• Confidentiality. The majority of vendor agreements will also stipulate how confidential information should be disclosed. In some cases, the vendor and business owner will choose to enter into a non-disclosure agreement. Some important things to consider are including a definition of the confidential information, if there are marking requirements, how long the protection stands, and if anything is excluded from the confidential information.
  • Indemnification. Indemnification is defined as an obligation for one party to shield another from legal ramifications for the conduct of one party, or of another person. It is typically considered reasonable for vendors to agree to indemnify for a breach of warranty, negligent or willful acts, and infringement of a third party’s intellectual property rights.
  • Liability limitations. Clauses outlining limitations on either party’s liability are not uncommon in vendor agreement. These clauses typically exclude special, incidental, consequential, or indirect damages for a party’s liability. Caps on damages when liability issues present themselves are also very common in these contracts.
  • Insurance clauses. Vendors usually need to carry specific types of insurance and this requirement is outlined within the vendor agreement. For example, if a business owner was using professional services, they may include a clause that requires the vendor to carry errors and omissions insurance.
  • The relationship of all parties. Vendor agreements must always clearly outline the relationship of the parties. For example, the document should state that the vendor is an independent contractor and has no authority, right, or power to act on the behalf of any other party.

While extensive, the above are just a few of the clauses often included in vendor agreements. The main purpose of these agreements is to clearly outline the obligations and rights of each party, while also reducing the possibility of a legal dispute in the future.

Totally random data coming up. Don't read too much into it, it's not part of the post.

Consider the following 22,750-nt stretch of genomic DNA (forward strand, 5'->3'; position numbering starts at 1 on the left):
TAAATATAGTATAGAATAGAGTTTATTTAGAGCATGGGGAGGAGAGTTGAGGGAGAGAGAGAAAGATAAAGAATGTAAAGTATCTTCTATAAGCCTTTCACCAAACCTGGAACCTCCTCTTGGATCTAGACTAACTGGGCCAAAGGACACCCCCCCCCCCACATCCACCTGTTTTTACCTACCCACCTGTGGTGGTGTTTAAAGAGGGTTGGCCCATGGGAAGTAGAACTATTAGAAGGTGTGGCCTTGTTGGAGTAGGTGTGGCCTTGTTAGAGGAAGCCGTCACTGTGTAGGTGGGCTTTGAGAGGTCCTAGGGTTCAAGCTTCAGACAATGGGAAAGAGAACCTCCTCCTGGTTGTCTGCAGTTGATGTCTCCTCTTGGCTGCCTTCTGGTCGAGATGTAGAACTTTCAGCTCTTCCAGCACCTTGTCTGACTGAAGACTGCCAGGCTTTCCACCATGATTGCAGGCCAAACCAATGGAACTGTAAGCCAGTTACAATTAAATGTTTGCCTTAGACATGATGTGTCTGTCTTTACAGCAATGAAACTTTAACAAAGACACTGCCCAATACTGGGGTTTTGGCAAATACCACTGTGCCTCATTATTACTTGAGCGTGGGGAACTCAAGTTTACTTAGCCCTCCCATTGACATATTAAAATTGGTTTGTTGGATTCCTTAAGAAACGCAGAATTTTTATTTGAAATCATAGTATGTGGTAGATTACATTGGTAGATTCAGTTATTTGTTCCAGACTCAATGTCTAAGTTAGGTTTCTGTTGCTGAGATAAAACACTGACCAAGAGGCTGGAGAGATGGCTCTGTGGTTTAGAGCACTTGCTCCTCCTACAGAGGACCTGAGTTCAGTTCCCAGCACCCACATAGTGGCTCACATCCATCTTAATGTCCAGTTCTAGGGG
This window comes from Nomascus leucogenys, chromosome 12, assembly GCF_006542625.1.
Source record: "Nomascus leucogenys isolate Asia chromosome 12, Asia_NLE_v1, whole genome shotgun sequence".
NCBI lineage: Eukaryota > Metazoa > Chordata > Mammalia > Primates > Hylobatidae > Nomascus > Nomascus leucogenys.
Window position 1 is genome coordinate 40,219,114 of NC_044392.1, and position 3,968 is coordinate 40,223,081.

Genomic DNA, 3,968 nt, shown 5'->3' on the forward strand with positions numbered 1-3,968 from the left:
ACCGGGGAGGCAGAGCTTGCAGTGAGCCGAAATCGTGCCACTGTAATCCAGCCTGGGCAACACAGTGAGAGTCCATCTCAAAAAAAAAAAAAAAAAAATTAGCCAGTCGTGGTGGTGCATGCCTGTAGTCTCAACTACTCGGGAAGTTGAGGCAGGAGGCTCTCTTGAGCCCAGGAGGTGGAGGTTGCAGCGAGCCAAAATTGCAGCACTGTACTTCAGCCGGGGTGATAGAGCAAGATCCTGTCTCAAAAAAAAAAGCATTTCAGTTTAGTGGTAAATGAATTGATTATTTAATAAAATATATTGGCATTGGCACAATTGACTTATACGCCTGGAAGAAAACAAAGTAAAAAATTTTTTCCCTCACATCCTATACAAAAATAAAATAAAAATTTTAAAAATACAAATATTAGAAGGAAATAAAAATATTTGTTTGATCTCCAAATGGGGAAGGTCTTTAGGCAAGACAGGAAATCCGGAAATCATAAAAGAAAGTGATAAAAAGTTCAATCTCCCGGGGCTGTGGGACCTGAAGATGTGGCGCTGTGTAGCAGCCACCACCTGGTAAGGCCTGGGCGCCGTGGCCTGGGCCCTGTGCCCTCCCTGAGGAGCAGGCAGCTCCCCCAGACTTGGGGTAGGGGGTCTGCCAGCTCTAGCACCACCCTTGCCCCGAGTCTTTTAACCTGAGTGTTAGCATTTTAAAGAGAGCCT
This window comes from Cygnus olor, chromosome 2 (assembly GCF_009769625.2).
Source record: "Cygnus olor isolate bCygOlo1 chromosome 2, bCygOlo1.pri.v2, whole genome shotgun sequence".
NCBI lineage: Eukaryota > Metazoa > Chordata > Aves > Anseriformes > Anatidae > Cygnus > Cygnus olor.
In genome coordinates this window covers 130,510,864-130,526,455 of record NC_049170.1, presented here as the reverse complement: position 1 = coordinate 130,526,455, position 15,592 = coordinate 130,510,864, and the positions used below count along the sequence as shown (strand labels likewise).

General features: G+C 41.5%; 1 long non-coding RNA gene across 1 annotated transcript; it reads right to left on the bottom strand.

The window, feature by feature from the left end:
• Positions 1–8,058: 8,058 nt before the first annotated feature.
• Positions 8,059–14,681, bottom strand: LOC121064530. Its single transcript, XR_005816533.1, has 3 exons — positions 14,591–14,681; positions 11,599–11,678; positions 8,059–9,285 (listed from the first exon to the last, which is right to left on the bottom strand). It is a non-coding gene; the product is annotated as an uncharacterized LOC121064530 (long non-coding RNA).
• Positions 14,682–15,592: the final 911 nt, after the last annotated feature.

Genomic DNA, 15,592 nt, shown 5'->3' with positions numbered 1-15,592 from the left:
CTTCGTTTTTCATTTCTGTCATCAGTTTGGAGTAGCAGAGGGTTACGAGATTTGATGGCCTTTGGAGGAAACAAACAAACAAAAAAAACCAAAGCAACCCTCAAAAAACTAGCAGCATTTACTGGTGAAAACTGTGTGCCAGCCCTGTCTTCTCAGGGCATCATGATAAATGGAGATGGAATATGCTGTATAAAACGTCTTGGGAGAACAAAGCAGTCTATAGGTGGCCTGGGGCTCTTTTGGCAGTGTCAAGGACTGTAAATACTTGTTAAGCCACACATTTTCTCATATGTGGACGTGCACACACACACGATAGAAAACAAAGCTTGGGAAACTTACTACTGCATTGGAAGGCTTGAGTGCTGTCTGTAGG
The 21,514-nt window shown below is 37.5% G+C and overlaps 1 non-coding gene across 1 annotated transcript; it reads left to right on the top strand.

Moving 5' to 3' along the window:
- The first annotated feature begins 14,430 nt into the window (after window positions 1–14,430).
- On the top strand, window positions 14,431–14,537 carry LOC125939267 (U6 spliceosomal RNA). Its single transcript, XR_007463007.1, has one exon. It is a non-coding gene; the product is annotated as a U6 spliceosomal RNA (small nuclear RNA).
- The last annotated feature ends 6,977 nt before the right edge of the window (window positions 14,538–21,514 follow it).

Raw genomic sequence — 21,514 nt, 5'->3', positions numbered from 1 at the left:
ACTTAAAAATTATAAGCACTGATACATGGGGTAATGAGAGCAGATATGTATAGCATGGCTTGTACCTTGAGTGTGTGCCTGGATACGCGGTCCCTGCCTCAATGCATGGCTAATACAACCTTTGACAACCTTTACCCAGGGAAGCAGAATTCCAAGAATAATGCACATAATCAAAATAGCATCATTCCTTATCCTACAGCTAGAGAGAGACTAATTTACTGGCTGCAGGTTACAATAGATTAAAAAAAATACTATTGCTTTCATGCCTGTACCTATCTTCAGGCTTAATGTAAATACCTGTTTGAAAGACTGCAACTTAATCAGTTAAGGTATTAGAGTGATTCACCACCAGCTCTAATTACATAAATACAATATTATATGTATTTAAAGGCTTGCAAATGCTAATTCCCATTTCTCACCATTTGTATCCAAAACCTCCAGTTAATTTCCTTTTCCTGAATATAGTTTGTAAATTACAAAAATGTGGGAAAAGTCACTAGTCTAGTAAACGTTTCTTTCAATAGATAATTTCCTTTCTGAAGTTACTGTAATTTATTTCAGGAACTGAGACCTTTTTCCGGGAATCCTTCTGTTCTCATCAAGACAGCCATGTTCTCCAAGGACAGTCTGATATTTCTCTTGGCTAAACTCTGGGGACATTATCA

Why Work with a Mt. Pleasant Commercial Attorney?

Every contract you enter into is of extreme importance to your business, and it is crucial that they are drafted properly, including vendor agreements. Although the use of vendor agreements is fairly standard, it is still important to include all of the important clauses without any party taking offense to the terms. A commercial attorney will know how to draft and execute the contract with impartiality.

An attorney will also have a higher level of expertise about the industry regulations and the state laws that are always changing. For lawyers, staying up to date on these changes is a full-time job, while the parties entering into the contract may not be aware of these important terms. Finally, a lawyer will also ensure the agreements include the best terms for your business, while also closing potential loopholes that could present an issue in the future.

Call Our Commercial Attorney in Mt. Pleasant Today

At Beth Santilli Law, LLC, our Mt. Pleasant commercial attorney has the necessary experience to draft an agreement that is fair to both parties and that will protect you and your business. Call us today at 843-216-0009 or contact us online to schedule a consultation and to learn more about how we can help.